Prostate cancer is a malignancy that develops primarily in men over 50 years of age. Symptoms at the onset of the disease are almost unlikely. For this reason, it is extremely important to diagnose it early.
Although it is common, prostate cancer is completely treatable only if it is "caught" at an early enough stage. Unfortunately, in the later stages of the disease, modern medical abilities are limited and allow only a delay in the treatment, but not a complete cure.
Prostate cancer rarely affects men under the age of 40, but on the other hand, after 60 years, its incidence has risen sharply to 70% - 80%.
In the last week, the story of prostate cancer in the UK is reported by Bill Turnbull, Stephen Fry and Dart Champion Martin "Wolfs" because it is the most common cancer in men in the UK, with more than 40,000 new the case and every year about 11,000 men die from him in the state. Their message is that each person has a different course of the disease.
New research has shown that surgical intervention can be used, but in some cases after surgery, the side effects can be much worse than the disease itself.
The now-established new system for assessing the risks of surgery helps patients to decide what treatment to choose.
It has been developed with the help of a study of men in East Anglia and is now being developed internationally.
Here's a case.
Three years ago, Jack Jones understood that he had prostate cancer. Fortunately, less aggressive form, unlikely to kill him. The timely detection of the disease saves him from surgery for having received good advice from doctors: the side effects of surgery may be worse than his symptoms.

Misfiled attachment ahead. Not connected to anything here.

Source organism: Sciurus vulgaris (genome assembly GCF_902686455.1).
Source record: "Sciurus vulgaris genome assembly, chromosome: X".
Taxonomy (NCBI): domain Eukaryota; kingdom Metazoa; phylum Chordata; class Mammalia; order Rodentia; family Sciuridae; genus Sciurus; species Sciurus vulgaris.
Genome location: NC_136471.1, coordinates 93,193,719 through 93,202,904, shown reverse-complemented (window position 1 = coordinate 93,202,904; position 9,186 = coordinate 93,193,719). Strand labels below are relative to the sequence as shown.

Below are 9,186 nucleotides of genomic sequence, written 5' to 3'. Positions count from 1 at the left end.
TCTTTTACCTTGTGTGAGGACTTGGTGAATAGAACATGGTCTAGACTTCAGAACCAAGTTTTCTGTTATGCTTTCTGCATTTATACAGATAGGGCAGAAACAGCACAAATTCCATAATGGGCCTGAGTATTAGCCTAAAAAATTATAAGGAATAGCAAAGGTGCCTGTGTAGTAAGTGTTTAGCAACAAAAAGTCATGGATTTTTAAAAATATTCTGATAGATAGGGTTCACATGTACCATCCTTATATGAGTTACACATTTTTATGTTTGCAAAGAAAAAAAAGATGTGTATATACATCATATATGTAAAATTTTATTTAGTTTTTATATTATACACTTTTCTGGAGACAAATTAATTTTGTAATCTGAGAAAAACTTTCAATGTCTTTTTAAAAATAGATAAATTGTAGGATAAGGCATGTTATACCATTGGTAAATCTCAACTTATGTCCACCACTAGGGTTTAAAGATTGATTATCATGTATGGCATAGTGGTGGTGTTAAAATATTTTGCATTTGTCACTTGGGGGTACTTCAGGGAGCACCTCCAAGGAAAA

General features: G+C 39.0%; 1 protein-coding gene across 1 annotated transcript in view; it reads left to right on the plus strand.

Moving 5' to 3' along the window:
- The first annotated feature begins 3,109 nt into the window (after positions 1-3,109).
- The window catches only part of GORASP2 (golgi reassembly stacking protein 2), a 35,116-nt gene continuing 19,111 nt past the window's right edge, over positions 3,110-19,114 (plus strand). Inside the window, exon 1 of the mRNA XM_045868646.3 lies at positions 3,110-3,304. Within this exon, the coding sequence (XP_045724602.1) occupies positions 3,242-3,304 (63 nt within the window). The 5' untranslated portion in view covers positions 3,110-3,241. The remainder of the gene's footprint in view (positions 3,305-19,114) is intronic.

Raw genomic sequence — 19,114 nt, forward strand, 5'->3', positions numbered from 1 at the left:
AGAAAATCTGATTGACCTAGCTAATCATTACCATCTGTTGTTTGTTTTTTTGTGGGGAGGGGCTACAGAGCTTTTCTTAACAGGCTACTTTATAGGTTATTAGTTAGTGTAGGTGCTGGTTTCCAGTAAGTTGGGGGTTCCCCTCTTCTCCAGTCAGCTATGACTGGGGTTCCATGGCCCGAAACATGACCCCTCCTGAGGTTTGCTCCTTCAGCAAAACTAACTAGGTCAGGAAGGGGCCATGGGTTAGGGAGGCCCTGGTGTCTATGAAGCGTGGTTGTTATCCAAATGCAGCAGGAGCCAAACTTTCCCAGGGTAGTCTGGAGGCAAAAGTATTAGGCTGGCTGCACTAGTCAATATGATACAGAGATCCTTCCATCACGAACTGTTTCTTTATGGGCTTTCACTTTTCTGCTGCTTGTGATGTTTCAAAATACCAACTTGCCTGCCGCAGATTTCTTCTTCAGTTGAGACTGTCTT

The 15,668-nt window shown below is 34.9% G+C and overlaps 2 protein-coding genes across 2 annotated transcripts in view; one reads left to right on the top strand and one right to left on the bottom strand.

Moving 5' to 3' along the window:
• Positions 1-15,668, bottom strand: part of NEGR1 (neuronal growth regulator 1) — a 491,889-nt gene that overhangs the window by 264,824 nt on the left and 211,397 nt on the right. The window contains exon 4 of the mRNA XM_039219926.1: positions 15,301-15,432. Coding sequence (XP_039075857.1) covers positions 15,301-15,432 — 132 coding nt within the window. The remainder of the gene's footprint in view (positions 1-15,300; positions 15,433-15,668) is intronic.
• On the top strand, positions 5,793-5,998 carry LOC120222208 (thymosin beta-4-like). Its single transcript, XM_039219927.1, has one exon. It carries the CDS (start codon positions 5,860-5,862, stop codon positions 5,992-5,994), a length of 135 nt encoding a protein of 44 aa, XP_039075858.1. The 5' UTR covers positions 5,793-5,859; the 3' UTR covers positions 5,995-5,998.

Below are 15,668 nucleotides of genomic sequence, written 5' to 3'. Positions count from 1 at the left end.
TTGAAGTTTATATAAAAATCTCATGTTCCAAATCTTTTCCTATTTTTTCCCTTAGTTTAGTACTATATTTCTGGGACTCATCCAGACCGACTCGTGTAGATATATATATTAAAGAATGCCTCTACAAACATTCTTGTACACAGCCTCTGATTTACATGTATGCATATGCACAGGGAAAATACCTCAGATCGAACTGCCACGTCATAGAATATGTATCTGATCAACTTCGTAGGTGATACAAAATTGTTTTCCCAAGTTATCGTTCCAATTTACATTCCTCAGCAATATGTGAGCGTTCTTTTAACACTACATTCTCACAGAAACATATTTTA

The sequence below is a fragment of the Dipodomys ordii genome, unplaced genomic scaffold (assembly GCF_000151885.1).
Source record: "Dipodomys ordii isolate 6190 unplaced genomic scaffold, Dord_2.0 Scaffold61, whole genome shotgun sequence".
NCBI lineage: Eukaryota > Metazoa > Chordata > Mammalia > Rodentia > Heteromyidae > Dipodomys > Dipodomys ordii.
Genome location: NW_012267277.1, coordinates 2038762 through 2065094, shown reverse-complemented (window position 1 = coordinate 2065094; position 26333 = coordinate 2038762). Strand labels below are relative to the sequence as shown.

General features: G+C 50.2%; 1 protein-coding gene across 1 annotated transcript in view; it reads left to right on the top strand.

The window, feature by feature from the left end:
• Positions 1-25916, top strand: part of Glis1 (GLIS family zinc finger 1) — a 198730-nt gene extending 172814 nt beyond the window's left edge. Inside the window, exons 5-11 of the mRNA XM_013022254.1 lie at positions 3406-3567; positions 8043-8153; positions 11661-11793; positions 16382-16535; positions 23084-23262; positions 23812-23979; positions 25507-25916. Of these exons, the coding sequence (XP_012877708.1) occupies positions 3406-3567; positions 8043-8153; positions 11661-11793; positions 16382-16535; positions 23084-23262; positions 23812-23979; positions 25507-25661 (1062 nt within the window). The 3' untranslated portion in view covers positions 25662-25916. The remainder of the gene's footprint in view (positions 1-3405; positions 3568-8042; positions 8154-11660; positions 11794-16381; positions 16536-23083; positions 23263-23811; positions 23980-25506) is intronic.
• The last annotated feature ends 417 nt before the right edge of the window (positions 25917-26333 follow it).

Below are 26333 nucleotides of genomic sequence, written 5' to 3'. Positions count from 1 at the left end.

Jack said, "My main concern was not actually cancer - I just wanted to stay healthy and active, I have two wonderful grandchildren, two wonderful daughters and one woman and they all need my support, I'm the centre of the family and all of a sudden I stop what worries me. "
With the new study in Eastern England, patients are informed about the extent and prevalence and stage of cancer, and how it will affect their life expectancy.
What are the symptoms of Prostate cancer and how do we recognize it?
The symptoms of carcinoma are similar to those of a benign prostate enlargement:
- frequent urination;
- frequent urination urgency;
- low stream with reduced trajectory;
- blood in the urine;
- blood in the ejaculate;
- urinary retention;
- pain in the pelvic area and low in the abdomen.
Other symptoms include loss of appetite, pain in the testicles, back, thighs or pelvis and unexplained weight loss.
There are charities that offer support and advice. Look for them if you need help.